A Valverde quick-view:

  • 131 pro wins:
    • 32 x one-day races
    • 67 x stages
    • 8 x ITT (remember when he used to be good at those?)
    • 24 x GC
  • Monuments:
    • Milano-Sanremo x 7 – 7th (2019)
    • Tour of Flanders x 1 – 8th (2019)
    • Liège-Bastogne-Liège x 14 – 1st x 4 (2006, 2008, 2015, 2017)
    • Il Lombardia x 10 – 2nd x 3 (2013, 2014, 2019)
  • Grand Tours
    • Tour de France x 14 – 4 x stage wins, 3rd on GC (2015)
    • Giro d’Italia x 1 – 1 x stage win, 3rd on GC (2016)
    • Vuelta a España x 14 – 12 x stage wins, 1st on GC (2009)

And it’s not just the raw totals that tell a story.

Valverde has been a factor for as long as the period between Tadej Pogačar leaving playschool and winning the biggest bike race in the world.

Valverde’s victory count at both Liège and Flèche began in 2006. He stood second on the podium in his first appearance at the world championships in 2003 and finally won the thing 15 years later, scooping a total of eight top-10s in the middle. No matter what the course on tap for worlds, Valverde makes it work.

A respect beyond his background

Sepp Kuss and Alejandro Valverde talk after stage 15 of the Tour de France
Valverde was one of the first to congratulate Sepp Kuss after the Coloradan distanced him for his TdF victory last year. (Photo: Thomas Samson – Pool/Getty Images)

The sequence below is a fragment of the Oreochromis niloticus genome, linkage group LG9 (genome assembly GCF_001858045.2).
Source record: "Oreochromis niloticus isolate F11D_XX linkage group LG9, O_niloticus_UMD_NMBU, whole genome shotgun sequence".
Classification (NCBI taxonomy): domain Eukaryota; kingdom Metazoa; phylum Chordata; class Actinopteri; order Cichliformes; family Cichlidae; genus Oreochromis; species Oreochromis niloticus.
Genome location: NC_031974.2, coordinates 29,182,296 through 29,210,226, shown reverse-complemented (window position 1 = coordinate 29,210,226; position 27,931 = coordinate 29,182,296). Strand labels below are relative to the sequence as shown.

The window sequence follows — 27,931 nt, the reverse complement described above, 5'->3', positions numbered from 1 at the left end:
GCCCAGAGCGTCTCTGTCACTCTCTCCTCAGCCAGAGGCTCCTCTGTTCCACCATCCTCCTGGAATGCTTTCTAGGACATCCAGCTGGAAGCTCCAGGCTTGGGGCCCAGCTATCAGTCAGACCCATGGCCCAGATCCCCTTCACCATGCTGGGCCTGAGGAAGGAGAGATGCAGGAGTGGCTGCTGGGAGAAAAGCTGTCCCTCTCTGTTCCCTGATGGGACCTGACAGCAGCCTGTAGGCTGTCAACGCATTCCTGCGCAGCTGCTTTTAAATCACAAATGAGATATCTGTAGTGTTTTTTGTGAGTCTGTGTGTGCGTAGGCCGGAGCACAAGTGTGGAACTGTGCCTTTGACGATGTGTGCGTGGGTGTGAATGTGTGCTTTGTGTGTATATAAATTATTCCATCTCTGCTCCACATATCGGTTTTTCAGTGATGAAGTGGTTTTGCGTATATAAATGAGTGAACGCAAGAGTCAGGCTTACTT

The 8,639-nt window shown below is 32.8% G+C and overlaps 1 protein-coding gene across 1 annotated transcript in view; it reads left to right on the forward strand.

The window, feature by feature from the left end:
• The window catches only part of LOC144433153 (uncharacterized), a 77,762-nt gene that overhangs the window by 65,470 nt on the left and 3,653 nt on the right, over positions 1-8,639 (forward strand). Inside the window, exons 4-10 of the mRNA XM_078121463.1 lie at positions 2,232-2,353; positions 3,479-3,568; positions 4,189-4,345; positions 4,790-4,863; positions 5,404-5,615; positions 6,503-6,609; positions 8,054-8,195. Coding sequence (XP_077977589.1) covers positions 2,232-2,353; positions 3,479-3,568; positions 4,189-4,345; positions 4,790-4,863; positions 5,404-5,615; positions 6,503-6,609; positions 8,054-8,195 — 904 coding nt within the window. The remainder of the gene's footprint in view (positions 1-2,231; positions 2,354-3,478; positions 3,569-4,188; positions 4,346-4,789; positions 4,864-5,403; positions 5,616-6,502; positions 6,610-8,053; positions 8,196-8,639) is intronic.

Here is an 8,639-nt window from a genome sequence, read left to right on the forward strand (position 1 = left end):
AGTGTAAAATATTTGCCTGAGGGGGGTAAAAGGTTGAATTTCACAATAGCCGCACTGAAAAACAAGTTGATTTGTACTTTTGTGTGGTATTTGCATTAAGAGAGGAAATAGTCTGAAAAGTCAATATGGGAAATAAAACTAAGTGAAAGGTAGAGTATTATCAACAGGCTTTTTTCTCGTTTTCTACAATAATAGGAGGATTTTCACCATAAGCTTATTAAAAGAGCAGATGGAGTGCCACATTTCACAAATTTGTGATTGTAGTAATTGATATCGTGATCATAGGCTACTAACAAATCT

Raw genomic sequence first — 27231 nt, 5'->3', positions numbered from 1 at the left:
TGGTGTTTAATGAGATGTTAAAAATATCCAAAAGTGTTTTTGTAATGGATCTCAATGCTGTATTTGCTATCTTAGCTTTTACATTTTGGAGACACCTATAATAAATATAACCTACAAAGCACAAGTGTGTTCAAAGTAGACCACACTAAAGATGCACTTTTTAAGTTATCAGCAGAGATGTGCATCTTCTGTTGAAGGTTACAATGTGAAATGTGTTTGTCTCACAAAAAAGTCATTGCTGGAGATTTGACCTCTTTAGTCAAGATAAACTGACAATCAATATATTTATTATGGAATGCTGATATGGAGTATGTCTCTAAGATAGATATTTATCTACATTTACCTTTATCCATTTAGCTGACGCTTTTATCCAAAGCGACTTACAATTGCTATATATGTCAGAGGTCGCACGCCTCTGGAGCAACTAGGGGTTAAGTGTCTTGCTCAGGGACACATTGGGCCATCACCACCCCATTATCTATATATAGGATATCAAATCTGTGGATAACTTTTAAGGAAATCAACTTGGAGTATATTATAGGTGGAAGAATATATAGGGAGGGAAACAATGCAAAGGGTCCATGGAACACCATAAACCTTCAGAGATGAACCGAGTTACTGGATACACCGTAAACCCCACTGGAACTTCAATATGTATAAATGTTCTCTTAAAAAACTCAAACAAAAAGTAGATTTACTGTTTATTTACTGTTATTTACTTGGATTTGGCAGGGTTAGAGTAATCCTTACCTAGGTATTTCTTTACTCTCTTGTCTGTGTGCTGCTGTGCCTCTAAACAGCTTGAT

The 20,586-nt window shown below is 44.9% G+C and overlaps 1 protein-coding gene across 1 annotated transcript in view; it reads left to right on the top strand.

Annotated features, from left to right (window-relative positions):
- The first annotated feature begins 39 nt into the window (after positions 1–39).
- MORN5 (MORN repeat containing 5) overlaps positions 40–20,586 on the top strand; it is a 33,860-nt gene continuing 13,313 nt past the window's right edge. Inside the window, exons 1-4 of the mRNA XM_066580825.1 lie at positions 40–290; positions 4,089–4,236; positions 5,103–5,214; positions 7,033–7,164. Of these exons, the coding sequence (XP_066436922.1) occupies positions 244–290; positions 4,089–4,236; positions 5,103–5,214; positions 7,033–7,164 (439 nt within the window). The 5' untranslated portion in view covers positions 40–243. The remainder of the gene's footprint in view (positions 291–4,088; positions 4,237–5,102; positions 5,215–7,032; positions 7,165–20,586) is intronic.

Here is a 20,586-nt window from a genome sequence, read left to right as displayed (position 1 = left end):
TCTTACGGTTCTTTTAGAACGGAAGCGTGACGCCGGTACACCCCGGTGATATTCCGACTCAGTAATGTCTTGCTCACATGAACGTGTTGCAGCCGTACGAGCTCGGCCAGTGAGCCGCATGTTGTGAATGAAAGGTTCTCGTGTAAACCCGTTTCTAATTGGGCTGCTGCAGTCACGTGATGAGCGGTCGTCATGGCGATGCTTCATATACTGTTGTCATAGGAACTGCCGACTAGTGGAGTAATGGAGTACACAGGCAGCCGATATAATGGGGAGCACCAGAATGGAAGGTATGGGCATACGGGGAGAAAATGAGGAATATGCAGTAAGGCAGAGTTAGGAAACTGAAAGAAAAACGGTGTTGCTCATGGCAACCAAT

Valverde’s exit at the close of this season will see results-sheets lose a mainstay. But his retirement will hit harder than that.

Although Valverde has haters on his shoulder for his continued quietness about Operacion Puerto, many in the pro peloton see him as an exemplar.

“It was really eye-opening for me to see what he’s like, about how meticulous about things he is at races and his diet,” Valverde’s young teammate Matteo Jorgenson told VeloNews last year.

“Even after 20 years pro he has the same motivation as young neo pros coming up. For me that was really impressive to see what it’s like to be at the very top level on all fronts, training, eating, recovery. It was a super good experience for me to race with him, and I think I learned a lot watching him.”

The respect goes beyond the Movistar team bus, a vehicle where Valverde has been reserved the pride-of-place front seat. Rivals and allies alike speak with an admiration that goes beyond team alliances – even if some of his more ruthless racing plays raised eyebrows.

But though “Bala” still has his killer instinct, it seems he’s already won so many races that he doesn’t rant and rail when he misses out.

Valverde was one of the first to congratulate Sepp Kuss when the Coloradan denied him a fifth Tour stage win last summer. The Spaniard was even able to keep a lid on it when Tim Wellens nearly slammed him into the barriers in the Serra de Tramuntana sprint Friday.

Valverde is on more than 1,300 race days already. It will be intriguing to see what he achieves in the few dozen more that are to come.

Another win seems inevitable. But even if he’s way out the back, Valverde will leave a lasting impression.